Kasagata, Ehime β†’ Tsuchigoya, Ehime

Map of Ehime Prefecture with author’s route between Kasegata and Tsuchigoya highlighted. πŸ—Ί Open map in GaiaGPS β†’

Two lizards have sex on the asphalt. πŸ“ Omogo Dam Park, Ehime

Now that I have seen lizard sex for the first time, I know that it’s contorted and violent enough to be mistaken for predation. Unless of course you’re a trained herpetologist, which I’m not.

A coiled-up blue hose and two old red televisions in a shed overgrowing with weeds.

A closeup of the head of a carved wooden owl. πŸ¦‰ Nakagumi, Ehime

In the medium distance, a man wearing a straw hat rides a mechanical planter in a flooded rice field in front of thickly forested hillsides.

An abandoned gas station whose walls are decorated with colorful, peeling silhouettes of construction workers. πŸ“ Wakayama, Ehime

A mountain cherry tree in bloom in the forest.

The silhouette of Mount Ishizuchi against a deep blue evening sky. πŸ“ Ishizuchi Skyline, Ehime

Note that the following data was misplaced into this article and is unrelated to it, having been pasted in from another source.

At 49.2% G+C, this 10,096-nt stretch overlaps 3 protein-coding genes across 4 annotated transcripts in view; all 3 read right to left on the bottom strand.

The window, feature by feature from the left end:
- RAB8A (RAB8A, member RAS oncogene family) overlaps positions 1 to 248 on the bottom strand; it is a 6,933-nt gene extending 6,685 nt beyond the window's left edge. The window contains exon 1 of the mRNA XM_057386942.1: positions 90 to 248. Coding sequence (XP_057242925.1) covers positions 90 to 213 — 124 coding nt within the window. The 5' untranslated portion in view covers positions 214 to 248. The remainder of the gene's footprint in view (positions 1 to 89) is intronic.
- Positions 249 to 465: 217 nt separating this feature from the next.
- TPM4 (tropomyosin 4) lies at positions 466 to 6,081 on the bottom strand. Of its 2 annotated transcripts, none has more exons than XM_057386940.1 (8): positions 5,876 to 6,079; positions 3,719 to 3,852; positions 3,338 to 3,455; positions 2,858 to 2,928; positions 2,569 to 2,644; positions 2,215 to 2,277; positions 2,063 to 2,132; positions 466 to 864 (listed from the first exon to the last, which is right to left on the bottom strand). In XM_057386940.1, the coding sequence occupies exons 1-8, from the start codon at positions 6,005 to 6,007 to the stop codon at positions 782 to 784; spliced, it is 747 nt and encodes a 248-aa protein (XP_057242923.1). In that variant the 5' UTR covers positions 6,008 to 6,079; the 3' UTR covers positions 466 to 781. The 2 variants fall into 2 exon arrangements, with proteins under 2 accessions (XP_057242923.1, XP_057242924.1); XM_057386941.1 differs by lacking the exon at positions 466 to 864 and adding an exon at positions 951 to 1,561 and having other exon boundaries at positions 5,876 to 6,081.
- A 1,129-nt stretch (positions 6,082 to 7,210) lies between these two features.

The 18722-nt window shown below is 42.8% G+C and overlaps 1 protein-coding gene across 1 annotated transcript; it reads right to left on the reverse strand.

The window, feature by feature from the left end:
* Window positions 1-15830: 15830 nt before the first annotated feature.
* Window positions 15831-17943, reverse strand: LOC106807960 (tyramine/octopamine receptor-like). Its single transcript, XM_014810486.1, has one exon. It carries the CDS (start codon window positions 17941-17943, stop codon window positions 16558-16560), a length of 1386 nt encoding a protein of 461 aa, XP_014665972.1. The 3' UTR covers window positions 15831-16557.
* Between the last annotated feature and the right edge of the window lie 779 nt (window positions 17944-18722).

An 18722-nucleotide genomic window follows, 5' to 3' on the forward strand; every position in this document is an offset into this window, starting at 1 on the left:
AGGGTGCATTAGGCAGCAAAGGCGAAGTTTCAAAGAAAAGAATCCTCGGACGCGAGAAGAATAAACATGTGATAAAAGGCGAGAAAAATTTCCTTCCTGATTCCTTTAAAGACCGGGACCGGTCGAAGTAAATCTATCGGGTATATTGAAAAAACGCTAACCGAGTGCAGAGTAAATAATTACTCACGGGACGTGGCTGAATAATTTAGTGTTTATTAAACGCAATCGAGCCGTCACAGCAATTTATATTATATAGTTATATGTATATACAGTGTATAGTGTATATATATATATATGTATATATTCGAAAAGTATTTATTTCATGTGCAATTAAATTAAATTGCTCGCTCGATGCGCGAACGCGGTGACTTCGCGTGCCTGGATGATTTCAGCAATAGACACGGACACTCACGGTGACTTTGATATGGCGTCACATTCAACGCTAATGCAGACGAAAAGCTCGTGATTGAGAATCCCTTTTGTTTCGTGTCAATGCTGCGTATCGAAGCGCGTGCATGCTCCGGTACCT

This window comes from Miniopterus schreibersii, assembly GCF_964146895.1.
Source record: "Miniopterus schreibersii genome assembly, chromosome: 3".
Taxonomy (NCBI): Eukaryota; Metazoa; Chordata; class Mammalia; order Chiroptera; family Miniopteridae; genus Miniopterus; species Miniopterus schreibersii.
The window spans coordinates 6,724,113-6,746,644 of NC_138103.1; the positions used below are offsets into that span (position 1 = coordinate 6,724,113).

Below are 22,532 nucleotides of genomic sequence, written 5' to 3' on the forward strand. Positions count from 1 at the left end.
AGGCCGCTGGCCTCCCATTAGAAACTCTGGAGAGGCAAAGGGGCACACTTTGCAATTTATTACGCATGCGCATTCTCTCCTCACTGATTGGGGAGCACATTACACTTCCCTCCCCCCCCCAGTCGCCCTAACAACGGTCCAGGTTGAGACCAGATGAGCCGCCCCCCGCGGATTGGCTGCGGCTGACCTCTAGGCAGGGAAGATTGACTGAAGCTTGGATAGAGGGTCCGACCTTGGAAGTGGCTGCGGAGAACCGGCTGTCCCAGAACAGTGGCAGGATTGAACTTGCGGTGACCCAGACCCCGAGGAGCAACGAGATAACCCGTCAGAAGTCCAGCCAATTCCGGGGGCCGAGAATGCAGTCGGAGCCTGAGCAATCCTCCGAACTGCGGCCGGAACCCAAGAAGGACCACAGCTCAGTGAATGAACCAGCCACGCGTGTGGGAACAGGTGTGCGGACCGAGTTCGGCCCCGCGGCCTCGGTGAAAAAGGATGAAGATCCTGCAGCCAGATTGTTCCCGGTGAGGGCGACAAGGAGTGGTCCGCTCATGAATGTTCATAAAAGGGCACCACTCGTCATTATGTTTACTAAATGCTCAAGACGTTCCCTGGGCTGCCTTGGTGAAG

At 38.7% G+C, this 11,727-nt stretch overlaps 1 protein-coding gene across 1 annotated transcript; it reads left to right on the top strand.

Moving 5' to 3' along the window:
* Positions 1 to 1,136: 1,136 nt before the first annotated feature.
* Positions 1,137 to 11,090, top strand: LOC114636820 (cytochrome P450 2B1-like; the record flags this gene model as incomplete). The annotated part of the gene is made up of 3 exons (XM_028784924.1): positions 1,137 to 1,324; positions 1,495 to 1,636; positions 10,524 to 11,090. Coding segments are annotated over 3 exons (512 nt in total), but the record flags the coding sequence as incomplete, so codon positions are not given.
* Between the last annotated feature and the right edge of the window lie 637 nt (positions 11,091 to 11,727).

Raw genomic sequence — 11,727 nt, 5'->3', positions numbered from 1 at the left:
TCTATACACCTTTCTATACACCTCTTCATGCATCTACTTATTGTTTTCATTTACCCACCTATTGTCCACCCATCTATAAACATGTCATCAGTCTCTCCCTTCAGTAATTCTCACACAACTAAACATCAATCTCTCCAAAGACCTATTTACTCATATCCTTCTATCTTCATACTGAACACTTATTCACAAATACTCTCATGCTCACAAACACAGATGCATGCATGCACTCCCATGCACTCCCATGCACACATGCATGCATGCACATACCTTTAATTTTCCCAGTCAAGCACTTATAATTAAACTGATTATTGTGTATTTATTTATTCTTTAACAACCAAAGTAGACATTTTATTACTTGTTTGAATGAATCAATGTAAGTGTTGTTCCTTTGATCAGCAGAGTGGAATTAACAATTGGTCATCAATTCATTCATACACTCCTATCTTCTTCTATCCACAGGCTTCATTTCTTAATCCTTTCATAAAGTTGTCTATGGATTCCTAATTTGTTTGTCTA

The highest mountain in Western Japan is not unlike the highest mountain of the Western Hemisphere: in Eastern Japan, where the high mountains are, it would be an unremarkable speck in a sea of snow peaks. But in its natural environment, Mount Ishizuchi is a singular pyramid capping a long ridgeline, a tiny Matterhorn or Minya Konka, obviously the highest point of the land. Dizzy with hunger, my fingers chilled to the bone, I walked up the long road leading to the pass below its summit, and slept under a cold, sparkling mountain sky, a mile above the Inland Sea.

These Walking Dreams is a visual field diary of a 4,300-kilometer walk from one end of Japan to the other, in the spring and summer of 2017.